The Harmony of the Gospels.
The treatise opens with a short statement on the subject of the authority of the evangelists, their number, their order, and the different plans of their narratives. Augustin then prepares for the discussion of the questions relating to their harmony, by joining issue in this book with those who raise a difficulty in the circumstance that Christ has left no writing of His own, or who falsely allege that certain books were composed by Him on the arts of magic. He also meets the objections of those who, in opposition to the evangelical teaching, assert that the disciples of Christ at once ascribed more to their Master than He really was, when they affirmed that He was God, and inculcated what they had not been instructed in by Him, when they interdicted the worship of the gods. Against these antagonists he vindicates the teaching of the apostles, by appealing to the utterances of the prophets, and by showing that the God of Israel was to be the sole object of worship, who also, although He was the only Deity to whom acceptance was denied in former times by the Romans, and that for the very reason that He prohibited them from worshipping other gods along with Himself, has now in the end made the empire of Rome subject to His name, and among all nations has broken their idols in pieces through the preaching of the gospel, as He had promised by His prophets that the event should be.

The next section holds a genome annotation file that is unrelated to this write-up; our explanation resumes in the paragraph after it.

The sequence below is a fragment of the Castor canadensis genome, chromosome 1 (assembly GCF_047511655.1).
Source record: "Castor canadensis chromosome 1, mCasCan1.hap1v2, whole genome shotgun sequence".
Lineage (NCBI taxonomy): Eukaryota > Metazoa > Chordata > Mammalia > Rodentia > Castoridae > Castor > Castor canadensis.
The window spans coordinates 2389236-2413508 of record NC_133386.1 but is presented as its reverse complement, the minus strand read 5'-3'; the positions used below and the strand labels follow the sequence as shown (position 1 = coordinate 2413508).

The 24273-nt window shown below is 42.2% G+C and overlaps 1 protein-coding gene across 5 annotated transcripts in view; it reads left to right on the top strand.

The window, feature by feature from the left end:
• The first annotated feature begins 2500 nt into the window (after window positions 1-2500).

S. AURELII AUGUSTINI HIPPONENSIS EPISCOPI De Consensu EVANGELISTARUM LIBRI QUATUOR .
1041 Dicto breviter de Evangelistarum auctoritate, numero, ordine ac varia scribendi ratione, Augustinus, priusquam de eorumdem consensu agat, illis hoc libro occurrit qui vel moventur cur Christus ipse nihil scripserit, vel fingunt scriptos ab ipso fuisse libros de magicis; quique adversus evangelicam doctrinam jactitant Christi discipulos non tantum magistro suo amplius tribuisse quam re vera erat, dicendo illum Deum; sed etiam deorum cultum prohibendo, non hoc docuisse quod ab ipso didicissent. Contra quos doctrinam Apostolorum ex Prophetarum eloquiis vindicat, ostendens Deum Israel solum colendum esse, qui solus a Romanis quod deos alios coli secum vetaret, ante non receptus, jam demum Romanum imperium suo nomini subjugavit, atque apud omnes gentes, uti per suos Prophetas futurum promiserat, idola comminuit per Evangelii praedicationem.